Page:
Unilever to stop buying palm oil from Indonesia

Palm Fruit harvest in Indonesia

Palm Fruit harvest in Indonesia

Top consumer goods manufacturer Unilever has reportedly told dealers to stop buying palm oil from Indonesian planter Duta Palma due to concerns over rainforest destruction.

Unilever, who has been one of the world’s foremost palm oil buyers, halted their contract with the planter shortly after a documentary aired by the BBC which showed Duta Palma staff clearing rainforests for oil palm estates that produce the oil used in Unilever products including Dove soap and Stork margarine.

The consumer products giant uses around 1.3 million metric tons of palm oil annually. Targeted by environmentalists sand green-minded consumers for their deforestation and peatland clearance practices, Unilever has pledged to only purchase from certified sustainable palm plantations after 2015.

Deforestation makes way for palm oil plantations

Deforestation makes way for palm oil plantations

Indonesia and Malaysia produce at least 80 percent of the world’s palm oil supply.

One could be cautiously optimistic about this announcement. However, based on my observations and limited research last Fall into the real sustainability of palm oil, I wonder if perhaps this is a simply case of finding a better way of looking good while continuing to make hand-over-fist profits.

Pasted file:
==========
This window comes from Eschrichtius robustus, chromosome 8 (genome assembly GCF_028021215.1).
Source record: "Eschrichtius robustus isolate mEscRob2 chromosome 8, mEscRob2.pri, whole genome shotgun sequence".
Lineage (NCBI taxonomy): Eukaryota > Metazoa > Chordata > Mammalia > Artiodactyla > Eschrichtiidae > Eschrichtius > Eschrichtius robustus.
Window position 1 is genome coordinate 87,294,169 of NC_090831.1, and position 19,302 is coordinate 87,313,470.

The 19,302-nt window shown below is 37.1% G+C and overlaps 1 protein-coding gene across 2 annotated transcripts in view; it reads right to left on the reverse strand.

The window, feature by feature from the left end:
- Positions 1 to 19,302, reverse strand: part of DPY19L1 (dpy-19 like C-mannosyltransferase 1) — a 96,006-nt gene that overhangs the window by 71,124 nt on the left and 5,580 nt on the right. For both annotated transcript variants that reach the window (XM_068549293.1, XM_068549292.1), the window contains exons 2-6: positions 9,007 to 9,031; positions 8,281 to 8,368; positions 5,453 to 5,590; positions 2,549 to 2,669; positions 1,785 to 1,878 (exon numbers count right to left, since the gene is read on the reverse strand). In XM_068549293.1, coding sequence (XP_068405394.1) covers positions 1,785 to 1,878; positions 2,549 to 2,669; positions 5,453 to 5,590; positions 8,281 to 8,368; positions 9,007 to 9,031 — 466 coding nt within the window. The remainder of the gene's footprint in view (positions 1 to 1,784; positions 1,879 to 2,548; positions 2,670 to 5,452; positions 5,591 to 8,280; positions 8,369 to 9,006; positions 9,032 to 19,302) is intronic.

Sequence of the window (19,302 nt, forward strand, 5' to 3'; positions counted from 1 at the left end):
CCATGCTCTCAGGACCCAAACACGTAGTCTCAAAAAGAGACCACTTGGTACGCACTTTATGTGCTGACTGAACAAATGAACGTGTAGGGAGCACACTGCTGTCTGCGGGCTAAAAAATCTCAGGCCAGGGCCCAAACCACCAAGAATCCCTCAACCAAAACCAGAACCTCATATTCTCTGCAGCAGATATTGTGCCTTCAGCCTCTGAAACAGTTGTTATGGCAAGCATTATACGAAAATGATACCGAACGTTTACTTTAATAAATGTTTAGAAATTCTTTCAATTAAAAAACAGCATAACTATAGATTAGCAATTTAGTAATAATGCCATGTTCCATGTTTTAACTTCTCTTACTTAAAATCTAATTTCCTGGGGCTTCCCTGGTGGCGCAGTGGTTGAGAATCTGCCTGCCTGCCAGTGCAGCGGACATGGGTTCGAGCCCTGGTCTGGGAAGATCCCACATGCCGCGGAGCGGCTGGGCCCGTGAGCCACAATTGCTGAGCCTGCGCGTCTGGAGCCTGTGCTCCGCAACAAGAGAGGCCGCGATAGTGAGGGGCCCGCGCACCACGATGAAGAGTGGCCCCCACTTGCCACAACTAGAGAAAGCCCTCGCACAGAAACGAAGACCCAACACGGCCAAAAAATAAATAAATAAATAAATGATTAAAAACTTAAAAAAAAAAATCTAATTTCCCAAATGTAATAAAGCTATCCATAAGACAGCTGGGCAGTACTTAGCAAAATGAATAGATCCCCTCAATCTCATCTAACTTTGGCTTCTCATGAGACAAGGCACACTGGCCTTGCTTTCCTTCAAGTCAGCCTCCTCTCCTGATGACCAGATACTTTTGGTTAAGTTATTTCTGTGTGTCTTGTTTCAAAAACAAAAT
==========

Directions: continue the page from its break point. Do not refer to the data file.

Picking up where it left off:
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One Response

  1. Good post. I think companies do feel pressure and will respond when they think consumers might react against them. As I understand it, the ‘sustainable’ and legal forest clearing for palm oil in Indonesia is a fraction better than the much larger illegal industry. It is, however, grossly unsustainable, highly and irrevocably destructive to forests and biodiversity, but is sanctioned by government and is more open to scrutiny. I guess that is a step in the right direction.
    Recently the Indonesian government made a committment to keep palm oil planations within areas already disturbed (though many in the government are skeptical this will last, and appear to lack any real conviction). Pressure from the bio-fuels industry, notably in Britain, will place an extraordinary burden on Maylasia and Indonesia to expand their industries into old growth forests, generating unprecented levels of carbon into the atmosphere, and drastic species / habitat loss.
    Robin

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